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An MBA means books — lots of them. The FT’s MBA bloggers recommend standout works on core topics ranging from entrepreneurship to negotiation and decision-making.
‘Thinking Fast and Slow’ by Daniel Kahneman: The book provides insights into how and why we reason the way we do. The main point is that humans have two systems of thinking: System 1, for tasks that require little thought, and System 2, for tasks that require depth of thought. This book is relevant to all MBAs. About 50 per cent of my professors have cited it in lectures. Stephen Morse, Saïd Business School
‘A Concise Guide to Macroeconomics’ by David Moss: This was refreshing as it explains the basics of the topic in a crisp and jargon-free way. I liked the way Moss shows how different concepts are linked to each other and makes them relevant in a managerial context. Marta Szczerba, Harvard Business School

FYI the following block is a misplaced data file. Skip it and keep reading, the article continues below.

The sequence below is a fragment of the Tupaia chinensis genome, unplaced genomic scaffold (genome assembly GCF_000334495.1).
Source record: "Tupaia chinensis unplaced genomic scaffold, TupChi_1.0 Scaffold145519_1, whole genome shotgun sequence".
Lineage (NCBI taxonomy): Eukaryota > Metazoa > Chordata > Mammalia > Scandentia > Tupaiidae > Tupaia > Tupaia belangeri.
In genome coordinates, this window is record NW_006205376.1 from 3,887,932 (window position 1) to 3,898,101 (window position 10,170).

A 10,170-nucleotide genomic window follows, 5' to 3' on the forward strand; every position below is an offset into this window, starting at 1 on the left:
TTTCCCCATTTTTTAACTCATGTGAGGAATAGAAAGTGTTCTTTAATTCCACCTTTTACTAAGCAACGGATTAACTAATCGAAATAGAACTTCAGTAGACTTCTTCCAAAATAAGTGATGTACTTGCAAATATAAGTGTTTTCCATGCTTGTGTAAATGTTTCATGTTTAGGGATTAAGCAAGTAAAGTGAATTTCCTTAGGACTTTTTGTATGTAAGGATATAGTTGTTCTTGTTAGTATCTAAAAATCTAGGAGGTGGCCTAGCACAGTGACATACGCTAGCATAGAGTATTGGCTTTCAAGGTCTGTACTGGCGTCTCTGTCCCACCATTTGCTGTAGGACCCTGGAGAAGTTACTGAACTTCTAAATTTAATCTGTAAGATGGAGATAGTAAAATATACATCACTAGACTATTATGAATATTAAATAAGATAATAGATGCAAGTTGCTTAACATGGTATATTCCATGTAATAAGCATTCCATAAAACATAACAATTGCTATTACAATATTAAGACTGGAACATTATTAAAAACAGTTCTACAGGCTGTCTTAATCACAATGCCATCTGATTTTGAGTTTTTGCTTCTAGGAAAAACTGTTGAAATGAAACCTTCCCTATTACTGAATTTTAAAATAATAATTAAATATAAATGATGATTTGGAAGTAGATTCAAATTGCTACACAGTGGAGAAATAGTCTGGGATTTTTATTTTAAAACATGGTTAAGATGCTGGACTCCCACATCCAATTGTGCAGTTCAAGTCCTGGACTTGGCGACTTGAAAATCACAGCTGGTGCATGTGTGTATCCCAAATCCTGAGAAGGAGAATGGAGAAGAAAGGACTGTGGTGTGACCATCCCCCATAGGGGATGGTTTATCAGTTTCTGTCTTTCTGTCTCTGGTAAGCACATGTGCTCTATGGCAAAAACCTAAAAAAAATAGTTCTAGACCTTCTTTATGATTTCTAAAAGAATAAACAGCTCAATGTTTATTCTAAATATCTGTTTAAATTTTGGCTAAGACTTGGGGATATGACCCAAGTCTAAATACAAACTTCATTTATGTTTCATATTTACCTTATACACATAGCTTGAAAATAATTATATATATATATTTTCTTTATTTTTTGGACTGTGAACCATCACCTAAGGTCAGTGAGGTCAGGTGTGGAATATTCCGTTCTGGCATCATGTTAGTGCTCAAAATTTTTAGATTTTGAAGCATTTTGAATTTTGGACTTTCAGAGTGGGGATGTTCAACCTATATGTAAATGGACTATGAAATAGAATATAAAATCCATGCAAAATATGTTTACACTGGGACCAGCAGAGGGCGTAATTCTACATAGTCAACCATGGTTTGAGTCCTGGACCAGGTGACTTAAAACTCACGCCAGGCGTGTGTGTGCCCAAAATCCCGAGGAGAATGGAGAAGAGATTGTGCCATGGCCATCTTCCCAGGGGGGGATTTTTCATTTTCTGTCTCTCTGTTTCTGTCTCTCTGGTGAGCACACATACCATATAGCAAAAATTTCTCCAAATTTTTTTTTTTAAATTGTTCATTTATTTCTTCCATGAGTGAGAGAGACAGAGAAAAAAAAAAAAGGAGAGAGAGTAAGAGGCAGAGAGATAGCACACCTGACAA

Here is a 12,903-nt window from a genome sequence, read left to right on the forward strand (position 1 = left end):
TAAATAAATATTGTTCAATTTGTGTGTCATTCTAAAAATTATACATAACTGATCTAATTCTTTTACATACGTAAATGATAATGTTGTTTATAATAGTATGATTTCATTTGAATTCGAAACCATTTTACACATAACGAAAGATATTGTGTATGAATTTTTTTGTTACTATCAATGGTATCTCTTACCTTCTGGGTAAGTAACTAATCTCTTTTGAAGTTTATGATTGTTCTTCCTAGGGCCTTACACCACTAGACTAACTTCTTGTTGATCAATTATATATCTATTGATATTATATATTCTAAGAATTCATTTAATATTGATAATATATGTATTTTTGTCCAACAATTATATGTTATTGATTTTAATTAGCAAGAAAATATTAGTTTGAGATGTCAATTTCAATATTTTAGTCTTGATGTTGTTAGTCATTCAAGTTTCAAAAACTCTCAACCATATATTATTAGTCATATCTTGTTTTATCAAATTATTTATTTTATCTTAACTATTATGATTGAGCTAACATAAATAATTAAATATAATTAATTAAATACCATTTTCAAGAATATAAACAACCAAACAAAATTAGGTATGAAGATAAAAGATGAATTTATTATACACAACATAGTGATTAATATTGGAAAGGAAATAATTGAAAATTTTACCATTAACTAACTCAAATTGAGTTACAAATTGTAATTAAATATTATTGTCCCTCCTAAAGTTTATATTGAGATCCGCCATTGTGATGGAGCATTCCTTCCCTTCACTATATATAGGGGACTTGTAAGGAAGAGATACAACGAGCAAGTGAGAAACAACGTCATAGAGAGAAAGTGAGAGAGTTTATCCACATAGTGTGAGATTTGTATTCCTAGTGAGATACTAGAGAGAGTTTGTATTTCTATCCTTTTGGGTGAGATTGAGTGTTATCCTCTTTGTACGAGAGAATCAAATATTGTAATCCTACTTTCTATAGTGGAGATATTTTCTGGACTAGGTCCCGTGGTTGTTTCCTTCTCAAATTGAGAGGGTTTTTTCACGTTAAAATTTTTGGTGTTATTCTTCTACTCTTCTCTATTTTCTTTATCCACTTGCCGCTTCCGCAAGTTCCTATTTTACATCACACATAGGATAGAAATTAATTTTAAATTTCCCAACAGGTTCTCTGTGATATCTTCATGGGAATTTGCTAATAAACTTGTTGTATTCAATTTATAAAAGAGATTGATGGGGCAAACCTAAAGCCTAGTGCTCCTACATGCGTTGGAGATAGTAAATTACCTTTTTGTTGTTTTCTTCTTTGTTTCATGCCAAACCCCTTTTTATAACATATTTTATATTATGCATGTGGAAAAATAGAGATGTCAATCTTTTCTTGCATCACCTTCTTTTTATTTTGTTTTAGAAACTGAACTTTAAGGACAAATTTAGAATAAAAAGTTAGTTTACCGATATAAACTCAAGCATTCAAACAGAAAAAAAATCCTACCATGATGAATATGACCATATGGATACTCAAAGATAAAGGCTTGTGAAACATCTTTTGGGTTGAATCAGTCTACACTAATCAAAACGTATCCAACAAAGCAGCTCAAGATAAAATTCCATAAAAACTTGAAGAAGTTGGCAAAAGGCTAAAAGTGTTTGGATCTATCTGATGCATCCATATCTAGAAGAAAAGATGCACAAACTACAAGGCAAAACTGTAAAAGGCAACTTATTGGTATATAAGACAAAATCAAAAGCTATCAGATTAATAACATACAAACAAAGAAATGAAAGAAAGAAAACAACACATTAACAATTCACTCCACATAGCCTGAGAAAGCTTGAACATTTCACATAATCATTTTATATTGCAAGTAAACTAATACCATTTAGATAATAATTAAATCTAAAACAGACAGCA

‘Zero to One’ by Peter Thiel: This book led me to think about building a successful new business as a process of uncovering “secrets” about people and how we live. It emphasises the discovery phase of starting a company — finding the right idea and the people who need it. Before attending Chicago Booth, I had not put enough focus on those aspects. Julia McInnis, Chicago Booth
‘Bargaining for Advantage — Negotiating Strategies for Reasonable People’, by G Richard Shell: An easily digestible handbook that presents negotiation strategy in an interesting and logical way. This book has persuaded me that negotiation is less a dark art and more a trainable skill. Philippa Rock, Wharton
‘Contemporary Strategy Analysis’ by Robert M Grant: It is an excellent introduction to the topic and discusses all the basic concepts one needs to be aware of. Rosen Enchev, European School of Management and Technology
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